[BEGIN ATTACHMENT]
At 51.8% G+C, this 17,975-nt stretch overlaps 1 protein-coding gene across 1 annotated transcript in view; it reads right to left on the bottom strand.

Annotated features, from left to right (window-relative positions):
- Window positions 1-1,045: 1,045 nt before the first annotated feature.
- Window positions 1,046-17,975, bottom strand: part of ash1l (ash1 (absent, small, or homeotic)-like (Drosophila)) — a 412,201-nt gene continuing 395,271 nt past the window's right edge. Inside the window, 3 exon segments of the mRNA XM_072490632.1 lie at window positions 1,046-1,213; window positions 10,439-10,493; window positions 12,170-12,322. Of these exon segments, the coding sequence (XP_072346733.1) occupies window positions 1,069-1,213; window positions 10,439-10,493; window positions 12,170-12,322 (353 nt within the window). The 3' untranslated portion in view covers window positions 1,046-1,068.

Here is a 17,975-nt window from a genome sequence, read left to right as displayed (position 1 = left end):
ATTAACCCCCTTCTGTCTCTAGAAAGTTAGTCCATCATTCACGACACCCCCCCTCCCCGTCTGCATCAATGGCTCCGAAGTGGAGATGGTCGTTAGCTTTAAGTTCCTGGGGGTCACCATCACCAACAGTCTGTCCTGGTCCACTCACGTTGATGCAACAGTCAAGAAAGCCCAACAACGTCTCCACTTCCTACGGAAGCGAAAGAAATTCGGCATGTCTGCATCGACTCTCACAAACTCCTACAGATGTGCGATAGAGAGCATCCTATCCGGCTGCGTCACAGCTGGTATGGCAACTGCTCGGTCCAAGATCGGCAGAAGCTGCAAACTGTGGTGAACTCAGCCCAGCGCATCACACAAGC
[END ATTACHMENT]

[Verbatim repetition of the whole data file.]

At 51.8% G+C, this 17,975-nt stretch overlaps 1 protein-coding gene across 1 annotated transcript in view; it reads right to left on the bottom strand.

Annotated features, from left to right (window-relative positions):
- Window positions 1-1,045: 1,045 nt before the first annotated feature.
- Window positions 1,046-17,975, bottom strand: part of ash1l (ash1 (absent, small, or homeotic)-like (Drosophila)) — a 412,201-nt gene continuing 395,271 nt past the window's right edge. Inside the window, 3 exon segments of the mRNA XM_072490632.1 lie at window positions 1,046-1,213; window positions 10,439-10,493; window positions 12,170-12,322. Of these exon segments, the coding sequence (XP_072346733.1) occupies window positions 1,069-1,213; window positions 10,439-10,493; window positions 12,170-12,322 (353 nt within the window). The 3' untranslated portion in view covers window positions 1,046-1,068.

Here is a 17,975-nt window from a genome sequence, read left to right as displayed (position 1 = left end):
ATTAACCCCCTTCTGTCTCTAGAAAGTTAGTCCATCATTCACGACACCCCCCCTCCCCGTCTGCATCAATGGCTCCGAAGTGGAGATGGTCGTTAGCTTTAAGTTCCTGGGGGTCACCATCACCAACAGTCTGTCCTGGTCCACTCACGTTGATGCAACAGTCAAGAAAGCCCAACAACGTCTCCACTTCCTACGGAAGCGAAAGAAATTCGGCATGTCTGCATCGACTCTCACAAACTCCTACAGATGTGCGATAGAGAGCATCCTATCCGGCTGCGTCACAGCTGGTATGGCAACTGCTCGGTCCAAGATCGGCAGAAGCTGCAAACTGTGGTGAACTCAGCCCAGCGCATCACACAAGC